Apple versus Microsoft: Who’s more sustainable?

I would like to apply the elements of a sustainable company to Apple, Inc.

The focus is on Apple’s agility, ability to think differently and its focus which made Apple truly a sustainable company. Currently, Microsoft is trying to muscle in a strong retaliation with Apple’s hold onto personal mobile devices industry (Consumer electronics if you may).

From Yahoo! Finance, Apple’s stock prices had always been below and sometimes way below Microsoft’s. Apple leapfrogged Microsoft when the iPhone was introduced to the world in 2007.

The road of Apple’s current success: (Agility, thinking differently and focus of the company)
1997 – App store iTunes.
2001 – iPod launched.
2003 – iTunes 4 with 10 million songs sold.
2004 – 100 million songs downloaded from iTunes making it the most successful legal only music download service in the market.
2007 – iPhone, greatest success ever. Also in 2007, Apple changed its name to Apple Inc. to reflect the company’s ongoing expansion into the consumer electronics market in addition to its traditional focus on personal computers. (See how focus Apple is compared to Microsoft)
2010,2011 – iPad 1 and 2, another emerging huge success.

I did not mention iMac in 1998 even though it brought profits back to Apple because iMac did not make Apple hot and a cultural icon we see today.


While Microsoft ventured heavily into the PC industry and some effort in the Gaming industry (Xbox), Apple had been paving way for the mobile industry while at the same time making significant efforts in the PC industry with improved releases of MacOS.

I believe Microsoft in the late 90s and early 2000s had been pre-occupied competing with various competitors such as outmaneuvering Apple’s PC market share and therefore failed to think differently in investing heavily into the personal mobile devices market. (Except for their failed attempts of Pocket PC 2002 and Windows Mobile operating systems for mobile devices)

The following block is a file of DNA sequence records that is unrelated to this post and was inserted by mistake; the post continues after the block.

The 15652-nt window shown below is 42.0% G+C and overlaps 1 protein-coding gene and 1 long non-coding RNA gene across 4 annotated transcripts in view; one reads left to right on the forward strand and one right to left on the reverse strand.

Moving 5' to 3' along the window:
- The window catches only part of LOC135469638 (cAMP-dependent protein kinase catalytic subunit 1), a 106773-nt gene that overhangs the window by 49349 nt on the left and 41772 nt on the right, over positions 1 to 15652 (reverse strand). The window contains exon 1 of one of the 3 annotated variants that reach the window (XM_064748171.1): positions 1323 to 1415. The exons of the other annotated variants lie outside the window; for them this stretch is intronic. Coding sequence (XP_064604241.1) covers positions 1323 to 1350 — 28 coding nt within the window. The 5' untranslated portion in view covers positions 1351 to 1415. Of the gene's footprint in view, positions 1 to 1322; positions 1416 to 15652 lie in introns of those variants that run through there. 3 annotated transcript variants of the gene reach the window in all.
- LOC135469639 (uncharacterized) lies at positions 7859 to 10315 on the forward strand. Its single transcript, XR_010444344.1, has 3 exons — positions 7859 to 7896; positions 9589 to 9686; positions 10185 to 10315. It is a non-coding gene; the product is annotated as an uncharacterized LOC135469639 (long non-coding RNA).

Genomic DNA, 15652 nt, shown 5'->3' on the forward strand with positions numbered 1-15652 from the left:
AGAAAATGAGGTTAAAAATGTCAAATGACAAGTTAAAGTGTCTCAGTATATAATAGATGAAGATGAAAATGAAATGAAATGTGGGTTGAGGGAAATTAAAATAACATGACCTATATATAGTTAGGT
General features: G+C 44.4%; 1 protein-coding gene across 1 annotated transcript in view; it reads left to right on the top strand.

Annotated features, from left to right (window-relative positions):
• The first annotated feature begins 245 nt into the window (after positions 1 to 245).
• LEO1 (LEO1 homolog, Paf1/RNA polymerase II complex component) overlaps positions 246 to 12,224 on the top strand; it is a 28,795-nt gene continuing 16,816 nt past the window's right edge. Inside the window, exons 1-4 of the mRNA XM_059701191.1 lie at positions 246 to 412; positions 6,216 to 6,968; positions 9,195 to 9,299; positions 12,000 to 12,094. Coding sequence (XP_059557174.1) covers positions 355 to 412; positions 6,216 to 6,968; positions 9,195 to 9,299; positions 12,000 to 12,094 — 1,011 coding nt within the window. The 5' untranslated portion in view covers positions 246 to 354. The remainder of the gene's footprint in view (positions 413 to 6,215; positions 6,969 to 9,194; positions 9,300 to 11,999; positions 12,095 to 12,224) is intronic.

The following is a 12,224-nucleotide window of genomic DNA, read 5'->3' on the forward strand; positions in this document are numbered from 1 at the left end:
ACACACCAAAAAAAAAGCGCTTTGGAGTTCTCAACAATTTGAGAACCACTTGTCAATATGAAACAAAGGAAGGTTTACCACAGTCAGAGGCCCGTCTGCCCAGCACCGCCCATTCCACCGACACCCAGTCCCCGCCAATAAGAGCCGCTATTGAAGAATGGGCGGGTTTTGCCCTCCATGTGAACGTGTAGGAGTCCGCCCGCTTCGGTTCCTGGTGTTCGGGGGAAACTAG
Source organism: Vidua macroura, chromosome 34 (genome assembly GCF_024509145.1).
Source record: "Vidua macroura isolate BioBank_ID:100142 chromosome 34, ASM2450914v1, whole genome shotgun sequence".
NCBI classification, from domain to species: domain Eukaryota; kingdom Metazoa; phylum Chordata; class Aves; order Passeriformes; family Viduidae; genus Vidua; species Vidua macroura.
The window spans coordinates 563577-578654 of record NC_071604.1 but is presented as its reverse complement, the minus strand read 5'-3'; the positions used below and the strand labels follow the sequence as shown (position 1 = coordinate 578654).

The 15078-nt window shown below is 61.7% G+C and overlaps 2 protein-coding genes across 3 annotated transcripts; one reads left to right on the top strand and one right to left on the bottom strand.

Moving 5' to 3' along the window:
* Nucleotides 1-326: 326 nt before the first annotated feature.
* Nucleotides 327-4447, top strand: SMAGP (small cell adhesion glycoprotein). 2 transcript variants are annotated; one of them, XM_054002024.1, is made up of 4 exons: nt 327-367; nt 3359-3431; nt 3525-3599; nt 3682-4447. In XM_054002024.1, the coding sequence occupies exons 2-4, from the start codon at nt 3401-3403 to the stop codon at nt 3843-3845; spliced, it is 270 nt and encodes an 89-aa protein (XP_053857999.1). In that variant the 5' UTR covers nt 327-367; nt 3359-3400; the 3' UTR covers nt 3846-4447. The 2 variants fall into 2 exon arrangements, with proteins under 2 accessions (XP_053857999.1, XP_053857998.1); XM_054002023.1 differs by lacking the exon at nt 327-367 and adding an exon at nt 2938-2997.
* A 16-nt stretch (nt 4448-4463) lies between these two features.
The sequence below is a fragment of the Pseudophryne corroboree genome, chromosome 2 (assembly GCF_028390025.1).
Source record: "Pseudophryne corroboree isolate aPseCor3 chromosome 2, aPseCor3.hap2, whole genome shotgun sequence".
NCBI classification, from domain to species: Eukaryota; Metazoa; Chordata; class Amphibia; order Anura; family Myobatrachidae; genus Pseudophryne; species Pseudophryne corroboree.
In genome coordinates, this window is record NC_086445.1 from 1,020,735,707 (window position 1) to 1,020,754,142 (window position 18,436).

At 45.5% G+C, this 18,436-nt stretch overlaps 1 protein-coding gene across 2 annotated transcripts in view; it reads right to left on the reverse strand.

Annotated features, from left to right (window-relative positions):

Not forgetting Microsoft is always fighting everyone and this includes the familiar Google. I believe Microsoft is trying to think differently but because it is a huge and incumbent dominant player in the PC industry, it is hard for it to attain an effective discipline of innovation like Apple. It looked like Microsoft is trying to combat the Innovator’s dilemma by dividing its attention to so many industries.


Look at how many products Apple really has to offer? Macintosh computers and its MacOSes, an App store and mobile devices such as iPod, iPhone and iPad. We can name almost every Apple product because Apple is focused.

What about Microsoft? Operating Systems such as Windows, Windows mobile, Windows Server; Internet Explorer against Netscape’s, Xbox and Xbox-Kinect for gaming, Bing for search engine, and more recently their social ad solution [1].

Microsoft is like an octopus ranging from Computer software, Consumer electronics, Digital distribution, Computer hardware, Video games, IT consulting, Online advertising, Retail stores, Automotive software, and at the same time Microsoft could lose its reign.

It seems like Microsoft adopted a reactive response than a pro-active response in the market. Some suggestion to the above claim:

Windows 8: Microsoft has put a lot of time, effort and money into making Windows 8 a touch-based operating system. It seems that Microsoft is betting that touch (and tablets) will be a big thing during the reign of Windows 8, but the company is making its assumption based on one device – Apple’s iPad.

Tablets have been around in one shape or form for over a decade, but each new model withered and died on the vine. The fact that there’s a market for the iPad doesn’t mean that there’s a broader market for tablets in general. Take the enormous success of the iPod for example, there were many companies that saw the success of the iPod and thought that would translate into a broader market for MP3 players in general. It wasn’t the case, and companies lost a lot of money pursuing a dead market. [2]

[1] Microsoft’s Social Ad Solution
http://www.zdnet.com/blog/feeds/microsoft-goes-beyond-the-like-with-social-ads-solution/4581?tag=nl.e550
[2] Windows 8
http://www.zdnet.com/blog/hardware/five-ways-windows-8-could-fail/18181?tag=nl.e550

You can find a comprehensive infographics history of Apple and Microsoft on http://www.redmondpie.com/apple-vs.-microsoft-the-history-of-computing-infographic/